Last week, September 23rd was my graduation (yay!), an end to a four-year journey. Previously I wrote about the early days of my university life with all the bumps, the days of spending a semester in Germany, and I think it’s only fair to write one more as my days of learning came to an end.

For the past few days, I’ve been reflecting on everything that, by God’s grace, I’d been enabled to do and found myself keep adding to what an already long list.

I was only reminded to do so a couple days ago as I was in a car and passed through a road that was oddly familiar — one filled with memories of laughter, traffic jam, and utter fatigue. I realized that it was the usual route I took on my way from the office to my dorm during my internship days, more than two and a half years ago.

It was as if the traffic, the skyscrapers, and the bright lights then brought me back to those times.

One thing came to mind: God’s good.

As I relived what used to be my regular commute, I couldn’t help but think how He’s been faithful; how I could finally end up here, writing these words to you. I realized how even in those seemingly regular days, things beyond my comprehension are about to come to pass.

Without that internship, I would not be introduced to a lecturer who really inspired me and ended up guiding me in doing my thesis work.


Without that internship, my semester in Germany would look completely different.


Without that internship, I would not meet someone who graciously invited me to church and finally get baptized.


What seemed to be a mere necessity for my study turned out to be something else entirely — to which I could do nothing but be humbled as I praise Him for His goodness.

And oh what a joy it was to have my parents pleased, seeing that their hard work is not in vain.


And how thankful I was that I was mentioned as one of the best graduates.


Oh these things are none of my doing, indeed.

What Now?

One of the reasons why I decided to write this blogpost is that I need a reminder similar to those times — moments when I was still studying, anxious about the upcoming internship abroad, swamped with the never-ending schoolwork — with the hope that, God willing, if I’m given the privilege to do even more, I could see that even in moments that I perhaps see as dull, God remains sovereign, and His perfect will shall come to pass.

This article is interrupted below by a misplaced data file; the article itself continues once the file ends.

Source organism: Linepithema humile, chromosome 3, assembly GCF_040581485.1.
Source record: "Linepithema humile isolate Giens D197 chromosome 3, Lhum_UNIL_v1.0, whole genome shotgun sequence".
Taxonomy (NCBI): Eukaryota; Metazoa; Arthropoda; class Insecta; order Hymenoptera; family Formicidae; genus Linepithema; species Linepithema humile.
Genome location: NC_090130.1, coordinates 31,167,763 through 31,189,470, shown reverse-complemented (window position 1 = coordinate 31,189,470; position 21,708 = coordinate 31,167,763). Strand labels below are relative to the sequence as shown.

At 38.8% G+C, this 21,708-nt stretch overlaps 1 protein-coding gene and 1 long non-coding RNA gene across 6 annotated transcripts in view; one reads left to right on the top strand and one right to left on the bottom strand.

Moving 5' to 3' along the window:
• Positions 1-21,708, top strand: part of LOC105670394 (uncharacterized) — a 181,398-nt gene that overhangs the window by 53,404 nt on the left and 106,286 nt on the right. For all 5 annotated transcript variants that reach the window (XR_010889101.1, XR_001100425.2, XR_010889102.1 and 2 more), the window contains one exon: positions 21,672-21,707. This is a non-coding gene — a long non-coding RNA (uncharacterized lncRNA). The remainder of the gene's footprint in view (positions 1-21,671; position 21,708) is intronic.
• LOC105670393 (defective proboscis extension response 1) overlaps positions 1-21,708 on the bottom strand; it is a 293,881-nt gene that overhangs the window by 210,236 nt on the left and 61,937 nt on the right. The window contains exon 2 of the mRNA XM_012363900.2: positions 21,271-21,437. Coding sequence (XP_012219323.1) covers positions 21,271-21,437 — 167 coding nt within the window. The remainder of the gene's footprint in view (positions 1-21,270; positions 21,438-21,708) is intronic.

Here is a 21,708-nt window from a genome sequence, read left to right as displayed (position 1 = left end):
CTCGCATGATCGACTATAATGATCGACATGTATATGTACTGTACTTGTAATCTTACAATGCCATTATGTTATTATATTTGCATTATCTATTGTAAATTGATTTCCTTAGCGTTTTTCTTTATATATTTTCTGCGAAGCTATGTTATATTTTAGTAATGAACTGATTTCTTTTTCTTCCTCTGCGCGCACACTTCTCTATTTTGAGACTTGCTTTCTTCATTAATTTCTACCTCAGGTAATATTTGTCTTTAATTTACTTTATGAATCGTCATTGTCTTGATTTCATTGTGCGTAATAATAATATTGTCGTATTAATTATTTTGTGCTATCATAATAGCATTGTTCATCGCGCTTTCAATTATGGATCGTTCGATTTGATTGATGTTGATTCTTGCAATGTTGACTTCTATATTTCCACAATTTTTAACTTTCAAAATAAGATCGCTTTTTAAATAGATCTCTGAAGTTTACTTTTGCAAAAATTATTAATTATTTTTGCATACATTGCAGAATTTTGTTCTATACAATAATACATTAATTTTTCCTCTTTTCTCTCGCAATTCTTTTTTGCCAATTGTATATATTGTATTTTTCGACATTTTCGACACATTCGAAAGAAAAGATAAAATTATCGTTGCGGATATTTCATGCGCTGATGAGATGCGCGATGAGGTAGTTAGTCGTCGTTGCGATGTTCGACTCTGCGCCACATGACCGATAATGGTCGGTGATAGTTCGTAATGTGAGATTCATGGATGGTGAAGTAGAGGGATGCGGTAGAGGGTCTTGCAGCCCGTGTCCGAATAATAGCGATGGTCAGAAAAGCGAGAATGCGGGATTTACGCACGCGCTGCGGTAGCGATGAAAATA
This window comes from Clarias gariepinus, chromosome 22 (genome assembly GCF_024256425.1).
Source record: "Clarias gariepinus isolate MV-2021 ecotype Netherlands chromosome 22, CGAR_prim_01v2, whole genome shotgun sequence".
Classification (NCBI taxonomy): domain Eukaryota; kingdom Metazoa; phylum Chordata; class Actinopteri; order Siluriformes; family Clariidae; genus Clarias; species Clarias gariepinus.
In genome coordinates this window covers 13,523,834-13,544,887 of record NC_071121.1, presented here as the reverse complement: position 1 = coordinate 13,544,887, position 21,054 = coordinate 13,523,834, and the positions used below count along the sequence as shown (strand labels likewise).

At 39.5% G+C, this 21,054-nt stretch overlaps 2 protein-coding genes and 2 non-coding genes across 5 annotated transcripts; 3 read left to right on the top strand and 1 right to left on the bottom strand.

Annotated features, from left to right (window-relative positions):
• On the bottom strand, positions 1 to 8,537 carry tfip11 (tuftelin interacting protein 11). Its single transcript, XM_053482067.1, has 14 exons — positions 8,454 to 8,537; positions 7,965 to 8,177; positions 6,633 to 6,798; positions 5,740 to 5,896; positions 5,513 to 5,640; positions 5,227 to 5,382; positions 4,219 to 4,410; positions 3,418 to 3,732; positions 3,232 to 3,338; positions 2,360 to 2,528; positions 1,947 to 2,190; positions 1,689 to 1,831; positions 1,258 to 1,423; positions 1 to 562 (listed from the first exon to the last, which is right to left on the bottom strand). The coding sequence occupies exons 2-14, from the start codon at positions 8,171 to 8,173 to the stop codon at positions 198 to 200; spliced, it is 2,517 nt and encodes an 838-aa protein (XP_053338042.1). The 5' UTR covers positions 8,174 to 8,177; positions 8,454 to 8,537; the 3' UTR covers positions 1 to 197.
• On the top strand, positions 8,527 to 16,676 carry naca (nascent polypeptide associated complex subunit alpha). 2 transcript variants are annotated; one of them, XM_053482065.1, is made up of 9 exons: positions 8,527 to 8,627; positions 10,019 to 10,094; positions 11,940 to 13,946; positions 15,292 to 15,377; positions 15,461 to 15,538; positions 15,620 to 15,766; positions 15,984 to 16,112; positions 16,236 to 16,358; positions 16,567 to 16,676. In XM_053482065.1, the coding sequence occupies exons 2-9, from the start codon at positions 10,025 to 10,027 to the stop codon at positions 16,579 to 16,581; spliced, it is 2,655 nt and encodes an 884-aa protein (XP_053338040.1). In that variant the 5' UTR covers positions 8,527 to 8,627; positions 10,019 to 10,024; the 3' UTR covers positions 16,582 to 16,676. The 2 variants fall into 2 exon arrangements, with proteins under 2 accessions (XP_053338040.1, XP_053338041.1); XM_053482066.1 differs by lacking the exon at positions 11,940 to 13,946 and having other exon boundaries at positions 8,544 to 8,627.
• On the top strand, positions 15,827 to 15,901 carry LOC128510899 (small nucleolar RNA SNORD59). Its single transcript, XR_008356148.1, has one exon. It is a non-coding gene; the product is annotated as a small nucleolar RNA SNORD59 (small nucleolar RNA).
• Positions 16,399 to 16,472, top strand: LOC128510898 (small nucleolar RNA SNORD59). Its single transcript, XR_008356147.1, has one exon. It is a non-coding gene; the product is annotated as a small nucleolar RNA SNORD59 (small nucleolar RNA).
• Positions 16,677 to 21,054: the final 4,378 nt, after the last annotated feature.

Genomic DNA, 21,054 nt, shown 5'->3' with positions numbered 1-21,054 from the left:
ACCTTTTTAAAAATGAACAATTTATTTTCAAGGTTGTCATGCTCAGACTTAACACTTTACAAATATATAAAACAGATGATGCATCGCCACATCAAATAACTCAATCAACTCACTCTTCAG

The Bible writes that He shall do everything He pleases (Psalm 115:3), that nothing shall thwart His plan. And that His will far outweighs ours (Isaiah 55:8-9), His will is perfect, and that everything is done for His glory and our ultimate good. May we hold these truths closely in our hearts.

May in times of uncertainty we may be reminded of one unchangeable truth, fixing our eyes on Christ who at the right time died for the ungodly (Romans 5:6), accomplishing the will of the Father (Isaiah 53:10). May we remember that even in times of our suffering He remains close, for He was once clothed with the similar frail flesh and bones as we do (Hebrews 4:15), to be tortured with the worst punishment imaginable, died and rose victoriously that we may see that He is the only Way of life and there is nothing to fear in death. And that He encouraged us that we may take heart, seeing that He had overcome the world (John 16:33).

May we see that there is nothing in this world to boast in but Christ, for everything is from Him and to Him alone.

In times of despair and joy, may we draw near the all-sufficient Christ, and by His grace be strengthened to say with Paul, “to live is Christ, to die is gain.” (Philipians 1:21)

I rejoice in my Redeemer
Greatest Treasure,
Wellspring of my soul
I will trust in Him, no other.
My soul is satisfied in Him alone.

As summer flowers we fade and die
Fame, youth and beauty hurry by
But life eternal calls to us
At the cross

I will not boast in wealth or might
Or human wisdom’s fleeting light
But I will boast in knowing Christ
At the cross

— My Worth is Not in What I Own (Keith & Kristyn Getty)





The Experimentation Years